Give Courage Away

by Kevin Knox

(An excerpt from Kevin’s forthcoming book, No Matter What)

 

 

I’m convinced we remember only two kinds of conversations: the ones that discourage us and the ones that lift us up. Everything else is just talk.

 

About two years ago, I believe God spoke to me inviting me to write. In one of those inaudible but undeniable moments, I sensed God saying, “I have something to say through you; now go say it.”

So, what did I do? I wrote. No, I didn’t write a book or start a blog or anything like that. Instead, I decided the best way for me to begin writing was to encourage people in and around my life with hand-written notes. In fact, I set a goal on Jan 1, 2014 to write one note a day for the whole year to anyone I believed needed encouragement that day. Now, I didn’t actually realize my goal, but that year I did write over 200 hand-written notes to encourage people. The response I got was overwhelming.

 

Not one person said they’d wished I hadn’t written them.

 

I encouraged couples on their wedding day. I encouraged new parents on the day of their child’s birth. I encouraged at least a dozen people the week after they lost a job. I wrote one difficult, but encouraging letter to a family grieving the loss of their 26-year-old daughter.

 

I wrote notes to several people struggling through depression and sadness. I wrote at least 100 notes to various people just telling them something I admired about them. I wrote notes to friends and family. I wrote notes to strangers. And although I didn’t write everyday, every day I did write, the note was always well received.

 

One unique thing I did during this project was I chose to write people I didn’t really know but knew of. If I decided they needed encouragement, I’d just write.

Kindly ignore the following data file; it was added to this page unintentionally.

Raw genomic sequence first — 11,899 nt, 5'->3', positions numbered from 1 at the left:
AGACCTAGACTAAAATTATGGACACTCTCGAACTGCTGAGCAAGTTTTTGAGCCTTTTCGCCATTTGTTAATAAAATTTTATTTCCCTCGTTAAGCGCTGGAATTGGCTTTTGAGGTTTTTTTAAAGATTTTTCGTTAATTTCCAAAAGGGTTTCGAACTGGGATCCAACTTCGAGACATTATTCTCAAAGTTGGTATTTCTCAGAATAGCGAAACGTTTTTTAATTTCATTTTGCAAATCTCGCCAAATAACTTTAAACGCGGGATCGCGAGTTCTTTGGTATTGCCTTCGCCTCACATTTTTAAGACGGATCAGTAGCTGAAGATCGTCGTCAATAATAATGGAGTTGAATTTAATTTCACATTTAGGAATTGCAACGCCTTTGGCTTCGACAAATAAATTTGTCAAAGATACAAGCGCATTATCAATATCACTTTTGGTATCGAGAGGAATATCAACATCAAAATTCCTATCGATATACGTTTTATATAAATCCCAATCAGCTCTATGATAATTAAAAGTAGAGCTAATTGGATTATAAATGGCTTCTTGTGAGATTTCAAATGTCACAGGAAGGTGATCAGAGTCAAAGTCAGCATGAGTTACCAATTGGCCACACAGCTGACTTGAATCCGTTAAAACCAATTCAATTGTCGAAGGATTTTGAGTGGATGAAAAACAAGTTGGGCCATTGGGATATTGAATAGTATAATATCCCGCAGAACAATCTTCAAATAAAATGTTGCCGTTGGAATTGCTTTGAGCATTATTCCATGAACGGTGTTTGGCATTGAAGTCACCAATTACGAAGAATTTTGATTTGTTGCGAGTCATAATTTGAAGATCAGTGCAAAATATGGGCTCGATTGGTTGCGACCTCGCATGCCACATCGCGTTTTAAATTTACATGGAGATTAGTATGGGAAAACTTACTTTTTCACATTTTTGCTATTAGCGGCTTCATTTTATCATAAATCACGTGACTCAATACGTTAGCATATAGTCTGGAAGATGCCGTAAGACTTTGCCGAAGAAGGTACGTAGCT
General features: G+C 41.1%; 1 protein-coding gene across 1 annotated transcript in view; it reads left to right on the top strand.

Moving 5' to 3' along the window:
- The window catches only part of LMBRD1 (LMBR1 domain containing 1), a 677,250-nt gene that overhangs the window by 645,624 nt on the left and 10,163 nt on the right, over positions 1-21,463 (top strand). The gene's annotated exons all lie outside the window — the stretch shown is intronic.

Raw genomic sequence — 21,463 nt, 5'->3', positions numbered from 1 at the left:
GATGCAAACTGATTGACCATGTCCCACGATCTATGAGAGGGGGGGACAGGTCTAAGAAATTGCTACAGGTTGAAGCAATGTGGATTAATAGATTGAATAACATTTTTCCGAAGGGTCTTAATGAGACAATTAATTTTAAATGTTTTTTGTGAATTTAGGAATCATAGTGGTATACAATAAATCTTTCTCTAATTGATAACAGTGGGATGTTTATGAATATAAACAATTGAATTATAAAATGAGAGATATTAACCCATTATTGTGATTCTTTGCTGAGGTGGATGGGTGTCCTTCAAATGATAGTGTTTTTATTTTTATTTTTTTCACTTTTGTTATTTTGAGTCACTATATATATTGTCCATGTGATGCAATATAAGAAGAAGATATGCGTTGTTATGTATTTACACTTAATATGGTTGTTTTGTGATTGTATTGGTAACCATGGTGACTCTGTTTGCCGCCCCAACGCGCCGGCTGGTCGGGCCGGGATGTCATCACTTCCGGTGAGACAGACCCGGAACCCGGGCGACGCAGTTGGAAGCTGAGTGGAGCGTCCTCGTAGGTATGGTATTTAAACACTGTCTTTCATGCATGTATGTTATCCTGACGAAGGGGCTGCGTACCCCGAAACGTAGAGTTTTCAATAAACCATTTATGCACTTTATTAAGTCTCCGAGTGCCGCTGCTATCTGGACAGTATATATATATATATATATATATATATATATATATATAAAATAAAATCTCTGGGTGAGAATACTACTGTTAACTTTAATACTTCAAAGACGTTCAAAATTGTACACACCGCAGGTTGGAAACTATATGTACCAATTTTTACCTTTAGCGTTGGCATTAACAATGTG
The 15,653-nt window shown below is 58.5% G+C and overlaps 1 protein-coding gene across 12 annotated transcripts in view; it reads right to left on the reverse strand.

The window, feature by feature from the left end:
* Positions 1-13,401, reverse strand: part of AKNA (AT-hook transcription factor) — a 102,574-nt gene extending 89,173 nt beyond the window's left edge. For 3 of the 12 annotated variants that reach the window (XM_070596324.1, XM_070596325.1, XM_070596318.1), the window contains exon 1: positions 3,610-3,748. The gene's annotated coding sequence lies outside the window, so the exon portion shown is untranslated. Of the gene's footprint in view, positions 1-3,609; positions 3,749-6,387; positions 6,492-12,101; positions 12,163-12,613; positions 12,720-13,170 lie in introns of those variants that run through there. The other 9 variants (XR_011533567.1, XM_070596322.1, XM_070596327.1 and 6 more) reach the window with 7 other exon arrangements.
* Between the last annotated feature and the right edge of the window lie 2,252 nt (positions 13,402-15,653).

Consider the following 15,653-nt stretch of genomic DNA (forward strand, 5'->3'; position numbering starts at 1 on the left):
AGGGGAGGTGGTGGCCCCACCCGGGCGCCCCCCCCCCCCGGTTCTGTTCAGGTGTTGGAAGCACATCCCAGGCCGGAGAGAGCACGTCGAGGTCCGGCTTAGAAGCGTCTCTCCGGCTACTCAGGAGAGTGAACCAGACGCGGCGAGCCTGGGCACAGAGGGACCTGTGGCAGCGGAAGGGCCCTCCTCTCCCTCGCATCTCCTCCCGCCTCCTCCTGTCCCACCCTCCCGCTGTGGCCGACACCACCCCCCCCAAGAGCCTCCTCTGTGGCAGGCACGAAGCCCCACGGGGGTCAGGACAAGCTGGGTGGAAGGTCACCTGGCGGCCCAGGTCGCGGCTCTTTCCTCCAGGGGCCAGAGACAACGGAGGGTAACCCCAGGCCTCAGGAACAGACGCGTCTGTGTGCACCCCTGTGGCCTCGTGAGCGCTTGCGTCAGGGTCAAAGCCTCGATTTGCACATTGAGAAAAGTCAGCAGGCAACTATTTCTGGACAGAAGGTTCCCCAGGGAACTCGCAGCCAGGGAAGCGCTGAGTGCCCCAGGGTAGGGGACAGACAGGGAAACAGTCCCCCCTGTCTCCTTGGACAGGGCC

On one such occasion, I wrote a note of encouragement to an influential community leader who’d recently lost her job in an unfortunate, public fashion. I’d met her only a handful of times, and we didn’t know one another well. I’m not sure she even knew my name. That said, the week she lost her job, I sat down and wrote her a two-page note telling her everything she’d done well.

 

In my letter, I wrote and told her that from my perspective, she’d added great value to the whole Bay Area by the work that she’d done. I thanked her for her creativity and her leadership. The day I dropped the letter off with her secretary, I figured that was the end of it. We didn’t know one another well. We did have mutual friends, and I’d given her my number in the letter, but I never expected to hear anything else about it.

 

And then, in a conversation with a mutual friend some months later, I found out the recipient of my letter had been carrying the note around in her purse. For weeks, when certain people would ask her how she was doing, she’d respond by pulling out my letter and say she was doing okay, at least in part, because of the letter in her hand.

 

I was blown away. All I did was take about 15-20 minutes and jot down some thoughts I had on her situation. Little did I know it was going to actually have an impact on her life. I had no clue she’d carry my letter around with her like that.

 

That’s when it hit me.

When you encourage other people, you give courage away.

 

Courage is difficult for many of us to muster up ourselves. But when we take the time to encourage others, it’s like we’re giving courage away for free. In the case of this woman, she was carrying my note around in her purse because, for her, it was like carrying courage in her pocket.

 

Words shape life. Be picky about what we say. Don’t waste your words on just talking. Use them to give courage away. Lift up those around you. Your words have tremendous power.

 

Who can you encourage with words today?

Who needs help? Have you reached out?

 

Words have power; use them to lift the people around you. Give courage away.